TV, then in its infancy, crossed his path thanks to sports. Widely regarded as both experimental and exotic, if not downright foolish, the new invention of television was struggling to find its market and its place. Timing is everything, or so the saying goes, and Pardo happened to be in the right place at the right time when the network brass came looking for someone to help announce a few baseball games on TV. Pardo, who didn’t know the difference between a pop fly and a soda pop, was sent into the booth anyway. He winged it, ad-libbed, and otherwise pretended he knew something about baseball. Pardo only covered three games before being sent into other projects.

But TV grew quickly in the 1950s, and by the middle of that decade Pardo was busy with announcer duties on shows as varied as The Colgate Comedy Hour and The Price is Right. By the early 1960s it was his voice on Jeopardy, back then hosted by Art Fleming. The Pardo/Fleming team would last more than a decade, and by then Pardo's name was almost as well known among game show viewers as the names of the shows’ hosts. Pardo was also the voice of NBC when the world learned that President John F. Kennedy had been shot in Dallas.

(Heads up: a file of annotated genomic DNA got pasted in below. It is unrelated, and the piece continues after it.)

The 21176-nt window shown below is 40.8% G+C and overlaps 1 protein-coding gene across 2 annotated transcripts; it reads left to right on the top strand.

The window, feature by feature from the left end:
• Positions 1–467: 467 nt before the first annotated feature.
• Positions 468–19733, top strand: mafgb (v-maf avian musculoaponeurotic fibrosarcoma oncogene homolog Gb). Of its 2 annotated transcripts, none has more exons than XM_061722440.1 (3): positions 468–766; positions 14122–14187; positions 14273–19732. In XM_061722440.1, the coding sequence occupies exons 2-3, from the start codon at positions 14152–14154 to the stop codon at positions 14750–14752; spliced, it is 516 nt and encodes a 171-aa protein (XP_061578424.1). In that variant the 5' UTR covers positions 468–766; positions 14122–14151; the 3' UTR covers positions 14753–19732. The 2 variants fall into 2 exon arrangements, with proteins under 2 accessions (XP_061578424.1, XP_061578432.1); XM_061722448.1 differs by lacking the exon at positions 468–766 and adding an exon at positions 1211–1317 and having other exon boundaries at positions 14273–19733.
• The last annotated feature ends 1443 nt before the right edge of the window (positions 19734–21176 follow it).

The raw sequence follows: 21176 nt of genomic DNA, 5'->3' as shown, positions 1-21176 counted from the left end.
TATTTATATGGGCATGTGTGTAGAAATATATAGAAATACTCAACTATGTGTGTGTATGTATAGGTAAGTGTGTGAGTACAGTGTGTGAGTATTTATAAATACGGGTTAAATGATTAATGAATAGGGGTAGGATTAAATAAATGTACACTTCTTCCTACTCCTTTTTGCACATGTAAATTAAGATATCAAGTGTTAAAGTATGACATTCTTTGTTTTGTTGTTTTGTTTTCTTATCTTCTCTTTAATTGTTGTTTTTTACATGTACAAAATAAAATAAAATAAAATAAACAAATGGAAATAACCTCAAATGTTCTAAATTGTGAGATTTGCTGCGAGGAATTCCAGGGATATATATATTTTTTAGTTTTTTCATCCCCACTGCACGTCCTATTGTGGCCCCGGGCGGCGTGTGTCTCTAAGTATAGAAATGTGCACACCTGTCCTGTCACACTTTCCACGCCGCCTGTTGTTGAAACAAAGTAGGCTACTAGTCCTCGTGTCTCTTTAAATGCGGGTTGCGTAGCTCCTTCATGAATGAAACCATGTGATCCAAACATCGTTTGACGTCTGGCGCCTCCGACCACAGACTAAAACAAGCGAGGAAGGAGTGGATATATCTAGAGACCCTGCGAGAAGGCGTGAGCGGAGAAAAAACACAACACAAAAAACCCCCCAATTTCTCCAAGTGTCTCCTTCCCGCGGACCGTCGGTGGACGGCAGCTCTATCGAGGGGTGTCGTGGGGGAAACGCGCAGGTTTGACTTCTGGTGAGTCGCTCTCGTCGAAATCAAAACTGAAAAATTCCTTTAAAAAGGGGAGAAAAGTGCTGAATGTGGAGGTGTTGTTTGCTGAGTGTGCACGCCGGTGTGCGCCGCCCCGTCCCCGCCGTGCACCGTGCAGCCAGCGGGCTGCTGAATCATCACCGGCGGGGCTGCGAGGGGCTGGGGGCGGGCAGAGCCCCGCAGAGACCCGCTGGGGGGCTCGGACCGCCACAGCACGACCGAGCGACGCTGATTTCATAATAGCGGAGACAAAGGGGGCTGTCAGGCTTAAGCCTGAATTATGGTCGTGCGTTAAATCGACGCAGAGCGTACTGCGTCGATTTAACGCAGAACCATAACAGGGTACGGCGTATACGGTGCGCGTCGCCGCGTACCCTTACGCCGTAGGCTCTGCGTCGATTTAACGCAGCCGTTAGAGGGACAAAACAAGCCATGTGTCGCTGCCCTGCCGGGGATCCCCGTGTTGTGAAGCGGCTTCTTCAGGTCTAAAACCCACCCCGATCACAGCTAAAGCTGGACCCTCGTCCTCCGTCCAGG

Pardo might have gone the way of another, older generation of TV viewers—his looming, booming voice a relic of the golden age of glitz and game shows, of wheels and bells and buzzers and game winnings (“it’s a Caribbean Cruise!”). But Pardo, already 57 years old and probably thinking about retirement from the fickle business of TV, got his biggest break yet.